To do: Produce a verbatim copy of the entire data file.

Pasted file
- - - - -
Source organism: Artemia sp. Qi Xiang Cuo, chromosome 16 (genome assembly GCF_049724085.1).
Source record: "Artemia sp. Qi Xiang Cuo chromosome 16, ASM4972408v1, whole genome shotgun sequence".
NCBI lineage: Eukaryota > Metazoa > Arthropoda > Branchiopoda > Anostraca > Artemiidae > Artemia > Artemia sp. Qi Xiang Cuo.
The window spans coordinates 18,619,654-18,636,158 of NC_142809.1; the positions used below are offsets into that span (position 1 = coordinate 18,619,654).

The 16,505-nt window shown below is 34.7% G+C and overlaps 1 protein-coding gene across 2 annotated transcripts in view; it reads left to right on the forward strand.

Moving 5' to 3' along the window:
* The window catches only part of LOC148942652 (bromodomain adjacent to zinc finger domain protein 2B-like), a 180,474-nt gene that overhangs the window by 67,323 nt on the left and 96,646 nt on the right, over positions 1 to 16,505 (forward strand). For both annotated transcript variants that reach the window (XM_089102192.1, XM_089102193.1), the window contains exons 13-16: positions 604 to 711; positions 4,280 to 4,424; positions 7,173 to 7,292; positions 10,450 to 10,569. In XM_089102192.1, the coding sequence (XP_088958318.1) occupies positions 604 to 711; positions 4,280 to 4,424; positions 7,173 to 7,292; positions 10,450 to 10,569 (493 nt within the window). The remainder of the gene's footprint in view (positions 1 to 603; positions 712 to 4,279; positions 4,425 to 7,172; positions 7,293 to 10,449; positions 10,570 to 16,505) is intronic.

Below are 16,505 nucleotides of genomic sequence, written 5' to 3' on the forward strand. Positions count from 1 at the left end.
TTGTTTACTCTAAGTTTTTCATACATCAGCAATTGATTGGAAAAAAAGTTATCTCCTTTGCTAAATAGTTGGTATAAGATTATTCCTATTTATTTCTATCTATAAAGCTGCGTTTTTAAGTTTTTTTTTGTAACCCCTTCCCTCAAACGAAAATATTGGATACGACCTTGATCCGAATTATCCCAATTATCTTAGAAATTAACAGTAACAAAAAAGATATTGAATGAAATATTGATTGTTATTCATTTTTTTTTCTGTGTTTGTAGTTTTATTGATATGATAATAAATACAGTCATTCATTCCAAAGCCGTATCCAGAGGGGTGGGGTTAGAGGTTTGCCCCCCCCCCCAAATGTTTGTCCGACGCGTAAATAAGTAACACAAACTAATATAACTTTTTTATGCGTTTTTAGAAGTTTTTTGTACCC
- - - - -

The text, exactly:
Source organism: Artemia sp. Qi Xiang Cuo, chromosome 16 (genome assembly GCF_049724085.1).
Source record: "Artemia sp. Qi Xiang Cuo chromosome 16, ASM4972408v1, whole genome shotgun sequence".
NCBI lineage: Eukaryota > Metazoa > Arthropoda > Branchiopoda > Anostraca > Artemiidae > Artemia > Artemia sp. Qi Xiang Cuo.
The window spans coordinates 18,619,654-18,636,158 of NC_142809.1; the positions used below are offsets into that span (position 1 = coordinate 18,619,654).

The 16,505-nt window shown below is 34.7% G+C and overlaps 1 protein-coding gene across 2 annotated transcripts in view; it reads left to right on the forward strand.

Moving 5' to 3' along the window:
* The window catches only part of LOC148942652 (bromodomain adjacent to zinc finger domain protein 2B-like), a 180,474-nt gene that overhangs the window by 67,323 nt on the left and 96,646 nt on the right, over positions 1 to 16,505 (forward strand). For both annotated transcript variants that reach the window (XM_089102192.1, XM_089102193.1), the window contains exons 13-16: positions 604 to 711; positions 4,280 to 4,424; positions 7,173 to 7,292; positions 10,450 to 10,569. In XM_089102192.1, the coding sequence (XP_088958318.1) occupies positions 604 to 711; positions 4,280 to 4,424; positions 7,173 to 7,292; positions 10,450 to 10,569 (493 nt within the window). The remainder of the gene's footprint in view (positions 1 to 603; positions 712 to 4,279; positions 4,425 to 7,172; positions 7,293 to 10,449; positions 10,570 to 16,505) is intronic.

Below are 16,505 nucleotides of genomic sequence, written 5' to 3' on the forward strand. Positions count from 1 at the left end.
TTGTTTACTCTAAGTTTTTCATACATCAGCAATTGATTGGAAAAAAAGTTATCTCCTTTGCTAAATAGTTGGTATAAGATTATTCCTATTTATTTCTATCTATAAAGCTGCGTTTTTAAGTTTTTTTTTGTAACCCCTTCCCTCAAACGAAAATATTGGATACGACCTTGATCCGAATTATCCCAATTATCTTAGAAATTAACAGTAACAAAAAAGATATTGAATGAAATATTGATTGTTATTCATTTTTTTTTCTGTGTTTGTAGTTTTATTGATATGATAATAAATACAGTCATTCATTCCAAAGCCGTATCCAGAGGGGTGGGGTTAGAGGTTTGCCCCCCCCCCCAAATGTTTGTCCGACGCGTAAATAAGTAACACAAACTAATATAACTTTTTTATGCGTTTTTAGAAGTTTTTTGTACCC